Dark matter is one of the deepest mysteries of the universe: no one can see it but scientists are sure it exists.
It is the glue that holds the universe together. And now physicists are on the brink of explaining it.
Nasa scientists report that hints of dark matter may have been detected in the Alpha magnetic spectrometer of the ISS. But they cannot conclusively say whether this is the proof they are looking for.
Maybe the answer will be revealed by the Darkside 50 experiment being carried out in a laboratory built under the Gran Sasso mountain in Italy. The lab is covered by 1,400 metres of rock which protects it from cosmic rays.
Cristiano Galbiati, a physicist and the main investigator for the Darkside 50 Experiment, told euronews: “Without dark matter, the universe would not look like it does today. The amount of matter, which is heavy and slow, would have been insufficient without dark matter, to accrete the clusters of galaxies and galaxies, and ultimately to form the universe we know today. So it’s a fundamental, intellectual question to be addressed in order to understand the origins of our system and the evolution of our universe.”
At the Gran Sasso National Laboratory, engineers are preparing a metal sphere, four metres in diameter, with 110 expensive light detecting devices, called photomultiplier tubes. The devices are called scintillators and are able to capture the slightest light emission and turn it into an electronic signal that can be computer analyzed.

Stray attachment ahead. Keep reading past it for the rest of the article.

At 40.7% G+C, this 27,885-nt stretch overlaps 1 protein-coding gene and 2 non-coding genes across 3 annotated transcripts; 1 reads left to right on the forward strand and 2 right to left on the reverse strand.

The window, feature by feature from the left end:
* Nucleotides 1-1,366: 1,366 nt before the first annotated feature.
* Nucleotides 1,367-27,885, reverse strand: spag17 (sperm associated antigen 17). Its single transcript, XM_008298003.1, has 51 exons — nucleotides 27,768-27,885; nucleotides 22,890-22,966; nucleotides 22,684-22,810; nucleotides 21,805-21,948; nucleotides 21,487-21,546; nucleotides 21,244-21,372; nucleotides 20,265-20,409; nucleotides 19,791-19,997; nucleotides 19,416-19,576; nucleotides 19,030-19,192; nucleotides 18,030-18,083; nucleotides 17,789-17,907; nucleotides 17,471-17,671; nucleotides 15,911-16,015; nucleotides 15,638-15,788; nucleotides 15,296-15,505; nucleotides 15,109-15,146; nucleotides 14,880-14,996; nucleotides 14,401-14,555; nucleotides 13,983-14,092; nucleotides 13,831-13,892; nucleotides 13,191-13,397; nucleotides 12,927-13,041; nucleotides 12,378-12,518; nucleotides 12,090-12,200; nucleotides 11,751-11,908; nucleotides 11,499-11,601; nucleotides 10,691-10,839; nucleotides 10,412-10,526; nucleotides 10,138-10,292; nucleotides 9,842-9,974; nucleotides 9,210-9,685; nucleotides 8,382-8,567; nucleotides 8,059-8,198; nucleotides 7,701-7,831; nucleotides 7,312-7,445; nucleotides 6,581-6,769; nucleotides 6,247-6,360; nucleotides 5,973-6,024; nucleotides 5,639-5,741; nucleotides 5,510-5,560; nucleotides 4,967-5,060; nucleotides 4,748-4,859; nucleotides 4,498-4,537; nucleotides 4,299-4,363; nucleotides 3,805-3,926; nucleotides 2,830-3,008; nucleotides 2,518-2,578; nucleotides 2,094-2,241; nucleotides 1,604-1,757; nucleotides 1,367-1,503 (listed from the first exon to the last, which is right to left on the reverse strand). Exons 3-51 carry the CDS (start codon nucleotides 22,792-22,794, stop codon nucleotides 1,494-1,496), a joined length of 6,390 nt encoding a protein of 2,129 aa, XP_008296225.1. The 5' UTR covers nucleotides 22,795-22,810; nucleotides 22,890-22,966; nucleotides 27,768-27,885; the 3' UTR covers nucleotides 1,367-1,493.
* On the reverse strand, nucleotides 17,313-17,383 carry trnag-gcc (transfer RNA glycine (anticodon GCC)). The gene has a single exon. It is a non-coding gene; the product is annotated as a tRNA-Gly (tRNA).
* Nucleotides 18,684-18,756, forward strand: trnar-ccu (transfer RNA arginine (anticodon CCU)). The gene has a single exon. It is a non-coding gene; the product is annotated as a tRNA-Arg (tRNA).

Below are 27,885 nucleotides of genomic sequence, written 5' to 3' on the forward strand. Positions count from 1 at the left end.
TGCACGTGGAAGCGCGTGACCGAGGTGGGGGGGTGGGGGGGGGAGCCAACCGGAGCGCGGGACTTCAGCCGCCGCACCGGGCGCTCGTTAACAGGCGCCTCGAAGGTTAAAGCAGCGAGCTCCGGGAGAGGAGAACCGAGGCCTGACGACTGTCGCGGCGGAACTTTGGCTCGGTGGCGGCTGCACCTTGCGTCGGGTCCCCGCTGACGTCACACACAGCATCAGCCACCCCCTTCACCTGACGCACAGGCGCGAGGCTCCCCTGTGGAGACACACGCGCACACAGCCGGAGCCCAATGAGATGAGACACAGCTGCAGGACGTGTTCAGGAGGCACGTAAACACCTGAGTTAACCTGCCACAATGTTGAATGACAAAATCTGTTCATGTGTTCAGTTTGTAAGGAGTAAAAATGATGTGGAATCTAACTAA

Paolo Lombardi, the lead engineer for the Darkside 50 Experiment, said: “This is a very crucial phase. During this period we are installing the photomultiplier tubes, which are optical sensors that will detect the light produced here in the liquid scintillator and convert the light into electrical signals that can be processed by our electronics, and also later on also processed by our data analysis.”
The sphere is assembled inside a cylinder 11 metres wide and 10 metres high, which contains 1,000 tons of water, in order to isolate it even more from cosmic radiation. This sphere will also contain a small capsule filled with 50 kilos of liquid argon, a rare naturally depleted gas that is found deep underground. In its liquid form at -180 Celsius, it can emit light and release electrons when hit by other particles.
Cristiano Galbiati explained: “Argon is the most important part of the project because it’s the target material, what it means: it offers two different means of detecting ionizing radiations, whether it’s from radioactivity, natural radioactivity, or it’s from dark matter.”
Because dark matter is made of “weakly interacting massive particles” and because liquid argon is extremely reactive to particle impacts, if dark matter particles hit one or two argon particles then (because argon can emit light and release electrons when hit by other particles) scientists should be able to record the phenomenon and therefore prove that dark matter exists.
The project is funded by a panel of European, US and Chinese institutions and is expected to run for three years.